Men Were Dying All Around Me

Men Were Dying All Around Me {

Editor's Note: This is an excerpt from HOOPER'S WAR: A Novel of WWII Japan by Peter Van Buren

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After you’ve heard that thunk, you always know it. Once you know that sound, being mortared is like a sneeze coming on. It’s going to happen and there is nothing you can do about it but wonder if the shell is yours.

Men were dying all around me. Each shell exploded into light so I could see who was being killed, the explosions walking across the battlefield like giants. About the only thing I could do was roll into a hole and pull my knees up to my chin and try and dig out the dirt and snow blown up my nose. There was nowhere to hide; I was inside it now.

There was another sound. Sharper, closer, our mortars replying, creating the same hellscape among the Japanese. I wanted them then to all die in as horrible and painful a way as I was watching happen to us. I was on my knees in my hole now like every other man, thanking a no doubt horrified Baby Jesus for the American mortars. The battle became a living thing that ate men.

Then we heard whistles and shouts. Whoever was still alive on our side ordered the final assault on the rail junction to begin.

People who have not experienced this level of madness cannot understand why we left our holes and advanced. People will say “Why didn’t you surrender, or quit, or run away, or hide?” Any man who tells you he did not consider each and every one of those choices is a coward for not telling the truth.

But if you can’t understand how guys who spent all of a few weeks together 70 years ago can greet each other like brothers today, then you can’t understand why we ran forward. The best I can do for you is say time out there is dog years, a place where we gained and lost significant things, our one minute of combat together worth seven of your suburban existence. You learn what’s private and secret about a man whose first name you don’t know, because out there you don’t talk about honor or duty, you talk like goober poets about girlfriends and baseball and dads, and sometimes about the dark.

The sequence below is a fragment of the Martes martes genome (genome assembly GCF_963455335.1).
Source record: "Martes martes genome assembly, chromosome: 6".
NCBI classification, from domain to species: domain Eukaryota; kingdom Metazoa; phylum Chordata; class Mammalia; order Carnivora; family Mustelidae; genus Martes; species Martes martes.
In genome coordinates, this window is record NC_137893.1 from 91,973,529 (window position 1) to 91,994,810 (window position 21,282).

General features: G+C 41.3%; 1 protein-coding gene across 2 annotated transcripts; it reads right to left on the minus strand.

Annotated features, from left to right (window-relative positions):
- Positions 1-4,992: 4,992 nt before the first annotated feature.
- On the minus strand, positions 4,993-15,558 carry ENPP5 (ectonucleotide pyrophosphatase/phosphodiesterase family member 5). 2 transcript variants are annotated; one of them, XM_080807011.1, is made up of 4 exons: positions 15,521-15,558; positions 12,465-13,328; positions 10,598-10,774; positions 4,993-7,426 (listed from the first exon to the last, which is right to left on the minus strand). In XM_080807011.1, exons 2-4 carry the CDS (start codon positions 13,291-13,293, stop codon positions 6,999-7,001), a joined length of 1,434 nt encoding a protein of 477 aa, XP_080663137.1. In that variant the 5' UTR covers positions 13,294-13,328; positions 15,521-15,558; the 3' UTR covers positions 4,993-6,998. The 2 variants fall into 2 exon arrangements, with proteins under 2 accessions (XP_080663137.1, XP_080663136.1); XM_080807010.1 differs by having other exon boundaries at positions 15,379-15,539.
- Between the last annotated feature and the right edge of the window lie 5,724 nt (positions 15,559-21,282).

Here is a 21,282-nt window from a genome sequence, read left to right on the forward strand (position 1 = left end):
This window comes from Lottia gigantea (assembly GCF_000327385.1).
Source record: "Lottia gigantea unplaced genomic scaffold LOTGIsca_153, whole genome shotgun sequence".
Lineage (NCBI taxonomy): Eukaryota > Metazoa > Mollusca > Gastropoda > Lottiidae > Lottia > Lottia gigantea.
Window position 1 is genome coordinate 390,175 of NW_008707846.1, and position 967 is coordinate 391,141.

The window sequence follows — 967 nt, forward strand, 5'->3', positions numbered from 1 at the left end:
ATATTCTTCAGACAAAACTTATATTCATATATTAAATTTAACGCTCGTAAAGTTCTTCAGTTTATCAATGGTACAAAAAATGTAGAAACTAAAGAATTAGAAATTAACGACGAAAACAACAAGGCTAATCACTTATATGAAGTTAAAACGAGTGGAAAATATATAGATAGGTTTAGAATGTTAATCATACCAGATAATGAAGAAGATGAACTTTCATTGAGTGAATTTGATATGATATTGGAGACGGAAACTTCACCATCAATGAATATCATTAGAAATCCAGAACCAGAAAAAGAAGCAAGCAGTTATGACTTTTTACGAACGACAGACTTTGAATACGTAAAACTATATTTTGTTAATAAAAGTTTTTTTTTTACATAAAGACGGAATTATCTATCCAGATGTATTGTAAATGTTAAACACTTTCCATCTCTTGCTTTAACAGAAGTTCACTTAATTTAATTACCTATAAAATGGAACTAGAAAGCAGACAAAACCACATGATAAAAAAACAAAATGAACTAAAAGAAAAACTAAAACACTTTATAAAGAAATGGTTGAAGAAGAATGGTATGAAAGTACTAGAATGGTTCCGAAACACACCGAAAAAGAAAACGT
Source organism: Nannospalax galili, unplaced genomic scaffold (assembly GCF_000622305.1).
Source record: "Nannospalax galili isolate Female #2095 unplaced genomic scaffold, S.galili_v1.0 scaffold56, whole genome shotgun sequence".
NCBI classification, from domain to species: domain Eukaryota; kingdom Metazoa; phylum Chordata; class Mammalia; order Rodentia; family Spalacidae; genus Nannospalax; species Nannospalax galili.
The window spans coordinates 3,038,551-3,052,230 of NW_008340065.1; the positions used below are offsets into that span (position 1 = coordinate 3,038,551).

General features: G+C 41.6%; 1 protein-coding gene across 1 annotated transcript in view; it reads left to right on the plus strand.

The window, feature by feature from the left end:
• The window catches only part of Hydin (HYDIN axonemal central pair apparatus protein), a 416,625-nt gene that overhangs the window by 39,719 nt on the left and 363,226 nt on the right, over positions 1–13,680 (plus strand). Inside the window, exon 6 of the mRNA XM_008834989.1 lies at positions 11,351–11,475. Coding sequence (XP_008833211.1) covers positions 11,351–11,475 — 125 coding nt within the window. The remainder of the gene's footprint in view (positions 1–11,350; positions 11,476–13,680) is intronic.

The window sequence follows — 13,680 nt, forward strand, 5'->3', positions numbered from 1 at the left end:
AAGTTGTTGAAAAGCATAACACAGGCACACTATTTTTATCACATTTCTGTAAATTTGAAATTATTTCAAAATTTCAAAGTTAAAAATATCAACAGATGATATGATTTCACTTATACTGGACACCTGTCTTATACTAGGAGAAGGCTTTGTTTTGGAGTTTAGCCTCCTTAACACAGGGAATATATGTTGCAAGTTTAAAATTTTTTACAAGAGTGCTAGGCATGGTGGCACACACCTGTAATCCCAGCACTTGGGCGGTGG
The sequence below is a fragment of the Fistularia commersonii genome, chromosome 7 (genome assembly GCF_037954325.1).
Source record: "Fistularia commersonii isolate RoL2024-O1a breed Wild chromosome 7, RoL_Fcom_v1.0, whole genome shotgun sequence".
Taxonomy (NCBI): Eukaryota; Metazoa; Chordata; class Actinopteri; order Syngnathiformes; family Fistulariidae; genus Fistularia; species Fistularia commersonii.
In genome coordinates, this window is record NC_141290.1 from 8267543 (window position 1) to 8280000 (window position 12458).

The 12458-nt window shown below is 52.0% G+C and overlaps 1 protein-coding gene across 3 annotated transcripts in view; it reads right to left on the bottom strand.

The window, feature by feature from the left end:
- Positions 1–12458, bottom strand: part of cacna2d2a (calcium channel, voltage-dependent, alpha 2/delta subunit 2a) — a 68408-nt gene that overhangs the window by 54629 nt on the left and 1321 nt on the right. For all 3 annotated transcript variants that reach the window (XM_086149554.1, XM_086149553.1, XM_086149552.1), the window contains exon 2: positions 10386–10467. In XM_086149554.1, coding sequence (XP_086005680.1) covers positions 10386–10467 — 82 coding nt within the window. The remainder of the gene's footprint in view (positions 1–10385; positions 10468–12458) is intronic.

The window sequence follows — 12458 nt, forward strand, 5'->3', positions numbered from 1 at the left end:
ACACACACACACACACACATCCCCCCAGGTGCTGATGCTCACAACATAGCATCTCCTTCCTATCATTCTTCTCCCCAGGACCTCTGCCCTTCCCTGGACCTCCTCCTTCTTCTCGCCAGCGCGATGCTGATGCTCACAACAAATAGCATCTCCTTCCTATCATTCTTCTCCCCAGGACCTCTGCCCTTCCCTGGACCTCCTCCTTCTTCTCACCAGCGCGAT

And so if love at first sight is possible at home, then love after a week in war is also possible, because the opposite of fear out there isn’t safety, it’s love. And you do insane things for those you love, including die for them. The brotherhood you hear about isn’t friendship. It’s about knowing what happens to you depends fully on what happens to all of you. It works that way, and always has, and the people who start wars depend on it. So do the soldiers.

I saw Sergeant Laabs move forward like dying wasn’t a possibility. There are no medals for things like that, Laabs just acting like sergeants leading men in combat have done since Julius Caesar's time. Once I saw him move I knew I had to move. Then someone saw me and stepped out, and someone saw that man, and we advanced. It was more like the blurry photos from Antietam or Gettysburg than anything I imagined belonged in a modern war. The battle had been handed to us on the ground. Men would pay for yards with their lives.

It was suicide to stand up, but we were certainly going to die lying down.

Laabs dropped and rolled the last few feet, moving like he was a piece of the night. I was close behind. Smitty was still trying to run as the next star shell burst overhead, spotlighting him. He’d been weighed down by the engineers who designed his SRC-300 radio, the thing now killing him with its thirty pounds.

As the Japanese rounds came in, Smitty obediently began the process of disintegrating like cardboard in the rain.

Watching Smitty die, my brain squeezed down to a lump. It was only Sergeant Laabs, again, who pulled me back into his landscape, deciding for all of us.

How the man could think clearly, I can never know. He could squeeze away everything else and what was left was not what was desirable or nice, but what was necessary. That’s what makes war such a terrible thing for an otherwise decent society, because you don’t want monsters like that teaching in your schools or working in your hospitals, but you need them here. You’re looking for a man mad enough to commit murder, with enough conscience to come home feeling a little guilty.

I knew hundreds of soldiers were fighting around us. I heard screams. I heard mortaring. I saw only Laabs. Then an explosion, and a bright flash...

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